"I thought it was a potential slashing penalty, but what are you gonna do? We certainly could have got the call there and things might have turned out different obviously if you get a two-minute power play in overtime obviously," Yeo said. "Disappointing that it ended like that, especially given that we had a few really good chances in overtime. It was probably one of our best overtimes just in terms of the way we were controlling the puck and generating chances. But that's the way overtime goes."
There was also the frustration from Blues fans that Vladimir Tarasenko didn't need to make a line change in that situation and thus left Hutton in a vulnerable spot having to face a breakaway.
Fans felt Tarasenko could have backtracked or at the very least, stayed on the ice and perhaps prevented Oshie's long stretch pass or at the very least, provided opposition to Backstrom on the play.
"I think we could look at a number of things that always could be handled a little bit differently," Yeo said. "We could have asked that he could have handled things differently. You could look at the three chances that we had and they could have handled things differently. That's what 3-on-3 is, it's sort of an opportunity one way and quite often those opportunities are one-attack scenarios that turn into one-attack scenario going back the other way."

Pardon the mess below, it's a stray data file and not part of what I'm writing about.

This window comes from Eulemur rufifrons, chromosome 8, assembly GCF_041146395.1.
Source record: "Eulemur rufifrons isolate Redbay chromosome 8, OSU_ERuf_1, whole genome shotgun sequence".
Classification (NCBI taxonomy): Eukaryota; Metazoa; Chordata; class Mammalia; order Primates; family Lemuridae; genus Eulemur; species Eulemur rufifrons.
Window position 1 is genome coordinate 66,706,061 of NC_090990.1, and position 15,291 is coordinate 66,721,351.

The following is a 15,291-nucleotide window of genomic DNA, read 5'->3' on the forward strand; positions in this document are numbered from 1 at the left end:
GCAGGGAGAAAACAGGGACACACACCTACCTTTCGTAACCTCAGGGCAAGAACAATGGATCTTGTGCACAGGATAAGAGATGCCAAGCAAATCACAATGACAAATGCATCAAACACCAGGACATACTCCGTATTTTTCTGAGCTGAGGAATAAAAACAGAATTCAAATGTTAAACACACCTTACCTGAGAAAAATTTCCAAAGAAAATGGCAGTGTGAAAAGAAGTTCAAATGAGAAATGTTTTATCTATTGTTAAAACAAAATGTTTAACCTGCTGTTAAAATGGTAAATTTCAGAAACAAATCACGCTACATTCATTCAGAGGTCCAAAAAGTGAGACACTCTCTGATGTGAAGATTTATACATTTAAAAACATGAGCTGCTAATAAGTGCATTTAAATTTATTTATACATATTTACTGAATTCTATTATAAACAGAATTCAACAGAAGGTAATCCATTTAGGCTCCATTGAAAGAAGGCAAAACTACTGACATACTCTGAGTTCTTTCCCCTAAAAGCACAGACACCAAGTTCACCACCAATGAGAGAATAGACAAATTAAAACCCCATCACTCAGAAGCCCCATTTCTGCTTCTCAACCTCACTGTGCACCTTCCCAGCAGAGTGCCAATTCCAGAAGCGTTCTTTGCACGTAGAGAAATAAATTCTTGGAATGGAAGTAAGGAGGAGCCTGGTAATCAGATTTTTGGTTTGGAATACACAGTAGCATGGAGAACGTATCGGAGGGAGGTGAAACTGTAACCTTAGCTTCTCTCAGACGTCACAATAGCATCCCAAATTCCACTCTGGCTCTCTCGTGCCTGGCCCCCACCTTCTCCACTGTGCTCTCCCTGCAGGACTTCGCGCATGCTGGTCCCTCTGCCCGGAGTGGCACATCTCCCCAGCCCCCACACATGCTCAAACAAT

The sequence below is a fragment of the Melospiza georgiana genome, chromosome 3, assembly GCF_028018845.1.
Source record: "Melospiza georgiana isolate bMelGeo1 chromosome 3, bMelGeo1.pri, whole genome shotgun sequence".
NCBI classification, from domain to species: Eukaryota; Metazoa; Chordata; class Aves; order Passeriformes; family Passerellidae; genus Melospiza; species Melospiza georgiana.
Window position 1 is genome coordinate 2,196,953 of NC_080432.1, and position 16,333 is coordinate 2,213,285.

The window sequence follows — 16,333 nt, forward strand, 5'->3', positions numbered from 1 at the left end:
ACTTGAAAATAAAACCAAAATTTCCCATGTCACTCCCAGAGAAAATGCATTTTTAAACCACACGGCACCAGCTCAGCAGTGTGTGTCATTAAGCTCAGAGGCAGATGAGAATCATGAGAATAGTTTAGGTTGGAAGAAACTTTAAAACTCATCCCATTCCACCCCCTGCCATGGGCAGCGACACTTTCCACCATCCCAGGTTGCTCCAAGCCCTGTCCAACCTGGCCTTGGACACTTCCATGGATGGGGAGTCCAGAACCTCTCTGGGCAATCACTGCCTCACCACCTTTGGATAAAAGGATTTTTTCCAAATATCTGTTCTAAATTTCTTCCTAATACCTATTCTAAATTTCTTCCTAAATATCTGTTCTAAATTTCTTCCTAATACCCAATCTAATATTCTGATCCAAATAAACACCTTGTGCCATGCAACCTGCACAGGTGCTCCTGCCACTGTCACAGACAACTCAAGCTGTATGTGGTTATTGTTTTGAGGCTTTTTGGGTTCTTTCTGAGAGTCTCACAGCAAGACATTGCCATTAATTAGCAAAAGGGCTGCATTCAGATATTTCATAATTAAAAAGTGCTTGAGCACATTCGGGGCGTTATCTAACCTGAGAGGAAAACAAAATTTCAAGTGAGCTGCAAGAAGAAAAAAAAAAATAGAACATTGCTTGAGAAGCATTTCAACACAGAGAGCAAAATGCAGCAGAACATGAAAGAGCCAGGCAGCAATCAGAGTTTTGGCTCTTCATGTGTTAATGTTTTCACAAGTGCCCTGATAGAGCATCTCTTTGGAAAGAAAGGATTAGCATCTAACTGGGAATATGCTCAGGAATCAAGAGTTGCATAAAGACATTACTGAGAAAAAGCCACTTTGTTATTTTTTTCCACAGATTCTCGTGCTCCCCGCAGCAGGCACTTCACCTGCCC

But the teaching moment to all this comes from Parayko's play, which saw him really skate into bad ice and leave himself in the vulnerable position of losing the puck or having something happen with more real estate to work with instead of cornering himself like that surrounded by two Capitals skaters.
"Yeah, I do think so. I'd like to see him probably delay and kind of realize that you're skating into sort of an area where you're going to get sealed off and run out of room," Yeo said. "Absolutely, there's a teaching opportunity there. I think that's the good thing about 3-on-3 is there's still opportunities to learn and get better at it. It's relatively still new for teams and players. In a situation like that, certainly I think you go back, use the ice that's behind you to sort of generate another opportunity to attack with speed."